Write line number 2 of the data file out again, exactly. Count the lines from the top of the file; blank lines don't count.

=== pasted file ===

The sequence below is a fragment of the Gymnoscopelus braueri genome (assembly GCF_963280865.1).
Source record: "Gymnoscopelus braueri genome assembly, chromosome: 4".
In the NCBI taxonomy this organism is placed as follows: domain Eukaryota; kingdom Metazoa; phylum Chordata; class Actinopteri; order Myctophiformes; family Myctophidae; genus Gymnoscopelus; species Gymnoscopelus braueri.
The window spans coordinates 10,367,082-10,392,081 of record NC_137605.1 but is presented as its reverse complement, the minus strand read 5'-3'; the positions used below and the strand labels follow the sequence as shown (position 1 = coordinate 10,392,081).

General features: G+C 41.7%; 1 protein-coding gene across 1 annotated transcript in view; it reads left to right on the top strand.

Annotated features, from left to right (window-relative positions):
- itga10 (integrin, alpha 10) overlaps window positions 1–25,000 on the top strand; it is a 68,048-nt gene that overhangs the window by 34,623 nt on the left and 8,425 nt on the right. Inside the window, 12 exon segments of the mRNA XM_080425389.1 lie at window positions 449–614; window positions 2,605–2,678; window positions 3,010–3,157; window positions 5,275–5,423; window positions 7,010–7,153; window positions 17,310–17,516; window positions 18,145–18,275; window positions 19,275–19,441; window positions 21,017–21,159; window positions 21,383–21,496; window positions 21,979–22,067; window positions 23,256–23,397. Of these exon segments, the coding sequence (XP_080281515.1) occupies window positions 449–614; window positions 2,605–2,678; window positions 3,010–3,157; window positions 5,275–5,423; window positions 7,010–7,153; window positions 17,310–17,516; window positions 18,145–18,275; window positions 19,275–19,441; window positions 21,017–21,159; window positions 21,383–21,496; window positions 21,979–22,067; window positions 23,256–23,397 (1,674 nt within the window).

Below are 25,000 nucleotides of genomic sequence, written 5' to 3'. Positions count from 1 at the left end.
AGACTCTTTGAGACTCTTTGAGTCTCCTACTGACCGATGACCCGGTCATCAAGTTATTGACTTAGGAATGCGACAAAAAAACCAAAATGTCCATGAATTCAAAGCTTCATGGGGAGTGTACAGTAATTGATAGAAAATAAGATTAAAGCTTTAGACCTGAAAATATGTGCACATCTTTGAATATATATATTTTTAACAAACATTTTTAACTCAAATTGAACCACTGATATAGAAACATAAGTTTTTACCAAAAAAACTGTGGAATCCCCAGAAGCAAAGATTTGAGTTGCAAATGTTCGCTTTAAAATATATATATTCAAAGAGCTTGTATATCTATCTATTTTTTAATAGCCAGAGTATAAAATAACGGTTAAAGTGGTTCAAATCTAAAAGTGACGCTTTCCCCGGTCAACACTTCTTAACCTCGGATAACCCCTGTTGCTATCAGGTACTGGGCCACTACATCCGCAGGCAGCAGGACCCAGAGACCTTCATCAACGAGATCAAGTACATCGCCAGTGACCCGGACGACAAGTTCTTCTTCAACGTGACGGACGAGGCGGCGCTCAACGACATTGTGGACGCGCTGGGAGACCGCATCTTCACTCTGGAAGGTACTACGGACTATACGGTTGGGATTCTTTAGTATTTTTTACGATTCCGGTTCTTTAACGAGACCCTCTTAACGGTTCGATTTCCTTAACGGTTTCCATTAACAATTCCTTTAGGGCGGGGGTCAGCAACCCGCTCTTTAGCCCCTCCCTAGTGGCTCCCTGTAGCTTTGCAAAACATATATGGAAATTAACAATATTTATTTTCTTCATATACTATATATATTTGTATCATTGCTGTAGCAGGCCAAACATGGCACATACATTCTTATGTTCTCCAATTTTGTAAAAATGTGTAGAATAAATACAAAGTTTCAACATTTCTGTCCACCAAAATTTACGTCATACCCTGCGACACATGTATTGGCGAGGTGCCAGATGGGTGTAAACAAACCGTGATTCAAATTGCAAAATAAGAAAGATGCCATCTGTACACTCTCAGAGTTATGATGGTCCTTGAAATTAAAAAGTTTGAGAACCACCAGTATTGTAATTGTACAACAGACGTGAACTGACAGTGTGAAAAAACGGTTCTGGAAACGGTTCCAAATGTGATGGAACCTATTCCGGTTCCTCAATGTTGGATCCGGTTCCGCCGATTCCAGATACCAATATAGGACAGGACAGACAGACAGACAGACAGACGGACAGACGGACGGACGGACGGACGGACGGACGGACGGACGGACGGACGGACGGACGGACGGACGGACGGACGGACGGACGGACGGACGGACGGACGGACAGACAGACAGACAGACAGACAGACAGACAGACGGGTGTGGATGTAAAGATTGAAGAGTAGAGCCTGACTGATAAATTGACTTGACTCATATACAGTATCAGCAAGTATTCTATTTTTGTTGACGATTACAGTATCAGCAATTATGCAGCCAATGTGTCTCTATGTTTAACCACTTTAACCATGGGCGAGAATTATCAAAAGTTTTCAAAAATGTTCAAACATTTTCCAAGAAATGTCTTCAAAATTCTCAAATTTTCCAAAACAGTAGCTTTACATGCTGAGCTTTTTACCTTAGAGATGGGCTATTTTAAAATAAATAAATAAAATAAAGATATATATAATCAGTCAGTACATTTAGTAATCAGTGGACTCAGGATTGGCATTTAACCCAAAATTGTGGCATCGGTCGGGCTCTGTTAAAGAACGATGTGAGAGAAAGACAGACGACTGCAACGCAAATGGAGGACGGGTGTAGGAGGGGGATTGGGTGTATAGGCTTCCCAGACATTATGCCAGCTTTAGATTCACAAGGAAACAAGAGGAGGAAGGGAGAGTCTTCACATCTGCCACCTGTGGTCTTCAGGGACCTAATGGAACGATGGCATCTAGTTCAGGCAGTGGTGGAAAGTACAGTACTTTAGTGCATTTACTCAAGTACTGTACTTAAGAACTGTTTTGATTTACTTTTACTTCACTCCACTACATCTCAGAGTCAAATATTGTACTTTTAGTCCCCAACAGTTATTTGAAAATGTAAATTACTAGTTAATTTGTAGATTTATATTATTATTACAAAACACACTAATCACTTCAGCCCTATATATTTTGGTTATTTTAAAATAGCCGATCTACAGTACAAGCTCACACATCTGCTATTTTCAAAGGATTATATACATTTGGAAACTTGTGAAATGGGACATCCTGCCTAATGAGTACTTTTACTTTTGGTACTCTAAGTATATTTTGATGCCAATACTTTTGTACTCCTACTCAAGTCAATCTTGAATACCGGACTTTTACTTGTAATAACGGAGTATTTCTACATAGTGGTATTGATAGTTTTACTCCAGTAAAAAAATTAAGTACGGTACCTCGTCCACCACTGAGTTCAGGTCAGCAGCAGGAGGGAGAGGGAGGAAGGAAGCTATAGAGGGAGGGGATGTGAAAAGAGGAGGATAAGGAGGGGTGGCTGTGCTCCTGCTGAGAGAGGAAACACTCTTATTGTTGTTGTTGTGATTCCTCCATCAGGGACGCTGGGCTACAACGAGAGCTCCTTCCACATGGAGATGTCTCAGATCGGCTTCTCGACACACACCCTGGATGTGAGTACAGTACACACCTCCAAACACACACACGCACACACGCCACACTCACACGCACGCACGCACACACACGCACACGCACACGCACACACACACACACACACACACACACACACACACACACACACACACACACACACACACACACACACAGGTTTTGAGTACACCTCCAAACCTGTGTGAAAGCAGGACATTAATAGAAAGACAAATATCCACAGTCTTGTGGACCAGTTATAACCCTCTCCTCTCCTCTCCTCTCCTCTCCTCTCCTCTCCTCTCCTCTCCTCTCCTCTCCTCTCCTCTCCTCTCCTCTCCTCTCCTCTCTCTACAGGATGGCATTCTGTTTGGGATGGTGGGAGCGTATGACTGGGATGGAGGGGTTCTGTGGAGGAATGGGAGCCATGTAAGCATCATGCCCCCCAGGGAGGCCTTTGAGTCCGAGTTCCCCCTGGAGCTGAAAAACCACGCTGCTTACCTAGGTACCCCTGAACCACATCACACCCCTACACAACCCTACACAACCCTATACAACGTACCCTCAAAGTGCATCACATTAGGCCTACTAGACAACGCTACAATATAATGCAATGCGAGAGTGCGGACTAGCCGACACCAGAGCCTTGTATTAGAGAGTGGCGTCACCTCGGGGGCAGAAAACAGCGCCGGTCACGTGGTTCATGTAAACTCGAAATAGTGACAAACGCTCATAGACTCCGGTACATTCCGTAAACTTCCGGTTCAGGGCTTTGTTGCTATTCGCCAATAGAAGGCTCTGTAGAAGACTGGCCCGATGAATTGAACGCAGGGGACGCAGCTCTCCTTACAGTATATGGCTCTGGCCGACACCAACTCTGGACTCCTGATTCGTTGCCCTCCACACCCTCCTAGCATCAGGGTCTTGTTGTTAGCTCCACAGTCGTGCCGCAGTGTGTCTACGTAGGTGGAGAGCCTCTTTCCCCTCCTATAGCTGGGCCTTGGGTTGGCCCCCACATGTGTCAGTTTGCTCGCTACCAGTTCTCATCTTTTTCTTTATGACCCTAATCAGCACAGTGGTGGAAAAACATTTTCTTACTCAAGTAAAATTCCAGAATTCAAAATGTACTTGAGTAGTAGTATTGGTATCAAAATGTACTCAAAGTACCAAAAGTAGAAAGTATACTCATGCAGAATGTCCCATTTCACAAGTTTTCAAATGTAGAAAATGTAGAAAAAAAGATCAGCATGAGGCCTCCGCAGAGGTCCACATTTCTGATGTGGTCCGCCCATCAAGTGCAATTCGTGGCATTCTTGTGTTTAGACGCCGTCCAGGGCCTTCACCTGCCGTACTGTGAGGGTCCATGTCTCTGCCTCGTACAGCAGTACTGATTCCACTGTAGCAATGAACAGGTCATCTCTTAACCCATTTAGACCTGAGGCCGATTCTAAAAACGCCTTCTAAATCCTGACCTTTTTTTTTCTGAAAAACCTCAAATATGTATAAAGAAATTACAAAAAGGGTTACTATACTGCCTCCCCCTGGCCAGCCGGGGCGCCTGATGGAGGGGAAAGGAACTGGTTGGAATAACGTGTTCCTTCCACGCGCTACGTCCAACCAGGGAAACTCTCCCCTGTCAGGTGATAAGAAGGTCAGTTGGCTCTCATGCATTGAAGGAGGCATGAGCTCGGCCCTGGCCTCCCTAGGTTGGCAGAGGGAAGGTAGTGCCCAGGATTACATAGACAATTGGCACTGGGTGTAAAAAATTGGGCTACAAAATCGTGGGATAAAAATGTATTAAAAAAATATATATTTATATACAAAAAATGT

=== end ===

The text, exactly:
Source record: "Gymnoscopelus braueri genome assembly, chromosome: 4".